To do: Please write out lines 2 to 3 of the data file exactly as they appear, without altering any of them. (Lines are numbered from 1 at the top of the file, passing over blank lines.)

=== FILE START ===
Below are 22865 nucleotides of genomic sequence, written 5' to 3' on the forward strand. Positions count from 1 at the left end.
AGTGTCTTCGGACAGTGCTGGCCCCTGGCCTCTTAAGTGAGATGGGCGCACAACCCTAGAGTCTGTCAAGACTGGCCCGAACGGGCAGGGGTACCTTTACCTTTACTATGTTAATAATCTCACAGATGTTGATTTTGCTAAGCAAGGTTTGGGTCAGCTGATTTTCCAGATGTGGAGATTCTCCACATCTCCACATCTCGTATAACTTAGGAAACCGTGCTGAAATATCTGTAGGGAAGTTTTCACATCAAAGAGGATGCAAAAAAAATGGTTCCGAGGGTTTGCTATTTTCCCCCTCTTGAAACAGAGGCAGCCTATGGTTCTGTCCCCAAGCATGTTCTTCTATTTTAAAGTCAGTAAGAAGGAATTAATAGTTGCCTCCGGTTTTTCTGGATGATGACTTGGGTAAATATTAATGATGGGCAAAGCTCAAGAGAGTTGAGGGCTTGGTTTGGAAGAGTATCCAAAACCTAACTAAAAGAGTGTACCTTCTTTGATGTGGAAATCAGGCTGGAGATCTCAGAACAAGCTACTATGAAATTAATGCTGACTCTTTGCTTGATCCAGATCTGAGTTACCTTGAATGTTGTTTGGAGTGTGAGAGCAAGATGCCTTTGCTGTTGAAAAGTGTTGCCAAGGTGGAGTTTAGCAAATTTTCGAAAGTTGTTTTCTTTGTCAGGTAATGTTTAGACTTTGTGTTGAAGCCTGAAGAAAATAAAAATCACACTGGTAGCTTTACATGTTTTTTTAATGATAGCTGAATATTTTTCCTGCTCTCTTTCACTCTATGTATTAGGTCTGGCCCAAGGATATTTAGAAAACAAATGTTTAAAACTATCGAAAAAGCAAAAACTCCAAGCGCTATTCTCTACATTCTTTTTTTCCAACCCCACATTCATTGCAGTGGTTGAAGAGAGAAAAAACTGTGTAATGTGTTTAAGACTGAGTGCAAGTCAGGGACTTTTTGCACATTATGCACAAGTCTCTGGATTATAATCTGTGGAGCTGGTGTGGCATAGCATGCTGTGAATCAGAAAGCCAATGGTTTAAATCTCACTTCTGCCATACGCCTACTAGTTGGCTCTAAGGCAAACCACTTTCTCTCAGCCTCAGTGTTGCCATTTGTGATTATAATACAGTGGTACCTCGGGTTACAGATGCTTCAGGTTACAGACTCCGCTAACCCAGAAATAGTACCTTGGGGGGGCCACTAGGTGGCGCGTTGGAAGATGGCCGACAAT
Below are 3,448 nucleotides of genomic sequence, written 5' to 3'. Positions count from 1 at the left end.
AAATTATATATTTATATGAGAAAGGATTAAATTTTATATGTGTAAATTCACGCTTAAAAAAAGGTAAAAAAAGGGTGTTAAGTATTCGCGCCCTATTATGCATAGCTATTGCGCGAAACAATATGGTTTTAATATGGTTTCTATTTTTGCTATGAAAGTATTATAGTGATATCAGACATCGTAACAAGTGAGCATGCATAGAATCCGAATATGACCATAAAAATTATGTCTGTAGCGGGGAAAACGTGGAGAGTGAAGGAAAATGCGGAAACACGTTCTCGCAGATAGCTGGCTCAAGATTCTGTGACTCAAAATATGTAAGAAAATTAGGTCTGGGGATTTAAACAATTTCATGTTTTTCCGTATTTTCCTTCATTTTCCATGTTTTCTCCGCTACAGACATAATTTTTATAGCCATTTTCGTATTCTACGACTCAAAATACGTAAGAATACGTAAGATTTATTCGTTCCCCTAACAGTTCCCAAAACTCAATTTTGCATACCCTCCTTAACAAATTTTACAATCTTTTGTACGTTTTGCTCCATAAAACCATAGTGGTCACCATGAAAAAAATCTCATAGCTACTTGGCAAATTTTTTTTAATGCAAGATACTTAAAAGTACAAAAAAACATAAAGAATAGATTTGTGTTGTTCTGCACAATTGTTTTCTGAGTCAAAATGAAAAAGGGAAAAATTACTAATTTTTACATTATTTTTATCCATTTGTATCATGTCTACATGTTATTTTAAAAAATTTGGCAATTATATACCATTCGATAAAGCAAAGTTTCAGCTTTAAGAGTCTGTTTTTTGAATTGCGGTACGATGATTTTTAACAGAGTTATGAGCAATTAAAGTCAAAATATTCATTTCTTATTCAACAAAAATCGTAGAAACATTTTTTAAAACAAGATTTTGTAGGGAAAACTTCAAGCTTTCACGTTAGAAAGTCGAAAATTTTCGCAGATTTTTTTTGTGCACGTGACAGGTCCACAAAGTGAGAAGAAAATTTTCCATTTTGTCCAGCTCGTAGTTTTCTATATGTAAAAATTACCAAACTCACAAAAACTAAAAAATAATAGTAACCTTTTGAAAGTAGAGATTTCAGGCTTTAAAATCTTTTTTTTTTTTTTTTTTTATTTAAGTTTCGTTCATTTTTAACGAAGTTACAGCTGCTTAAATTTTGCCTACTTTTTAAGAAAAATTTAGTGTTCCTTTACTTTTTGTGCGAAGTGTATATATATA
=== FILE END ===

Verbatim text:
AGTGTCTTCGGACAGTGCTGGCCCCTGGCCTCTTAAGTGAGATGGGCGCACAACCCTAGAGTCTGTCAAGACTGGCCCGAACGGGCAGGGGTACCTTTACCTTTACTATGTTAATAATCTCACAGATGTTGATTTTGCTAAGCAAGGTTTGGGTCAGCTGATTTTCCAGATGTGGAGATTCTCCACATCTCCACATCTCGTATAACTTAGGAAACCGTGCTGAAATATCTGTAGGGAAGTTTTCACATCAAAGAGGATGCAAAAAAAATGGTTCCGAGGGTTTGCTATTTTCCCCCTCTTGAAACAGAGGCAGCCTATGGTTCTGTCCCCAAGCATGTTCTTCTATTTTAAAGTCAGTAAGAAGGAATTAATAGTTGCCTCCGGTTTTTCTGGATGATGACTTGGGTAAATATTAATGATGGGCAAAGCTCAAGAGAGTTGAGGGCTTGGTTTGGAAGAGTATCCAAAACCTAACTAAAAGAGTGTACCTTCTTTGATGTGGAAATCAGGCTGGAGATCTCAGAACAAGCTACTATGAAATTAATGCTGACTCTTTGCTTGATCCAGATCTGAGTTACCTTGAATGTTGTTTGGAGTGTGAGAGCAAGATGCCTTTGCTGTTGAAAAGTGTTGCCAAGGTGGAGTTTAGCAAATTTTCGAAAGTTGTTTTCTTTGTCAGGTAATGTTTAGACTTTGTGTTGAAGCCTGAAGAAAATAAAAATCACACTGGTAGCTTTACATGTTTTTTTAATGATAGCTGAATATTTTTCCTGCTCTCTTTCACTCTATGTATTAGGTCTGGCCCAAGGATATTTAGAAAACAAATGTTTAAAACTATCGAAAAAGCAAAAACTCCAAGCGCTATTCTCTACATTCTTTTTTTCCAACCCCACATTCATTGCAGTGGTTGAAGAGAGAAAAAACTGTGTAATGTGTTTAAGACTGAGTGCAAGTCAGGGACTTTTTGCACATTATGCACAAGTCTCTGGATTATAATCTGTGGAGCTGGTGTGGCATAGCATGCTGTGAATCAGAAAGCCAATGGTTTAAATCTCACTTCTGCCATACGCCTACTAGTTGGCTCTAAGGCAAACCACTTTCTCTCAGCCTCAGTGTTGCCATTTGTGATTATAATACAGTGGTACCTCGGGTTACAGATGCTTCAGGTTACAGACTCCGCTAACCCAGAAATAGTACCTTGGGGGGGCCACTAGGTGGCGCGTTGGAAGATGGCCGACAAT
Below are 3,448 nucleotides of genomic sequence, written 5' to 3'. Positions count from 1 at the left end.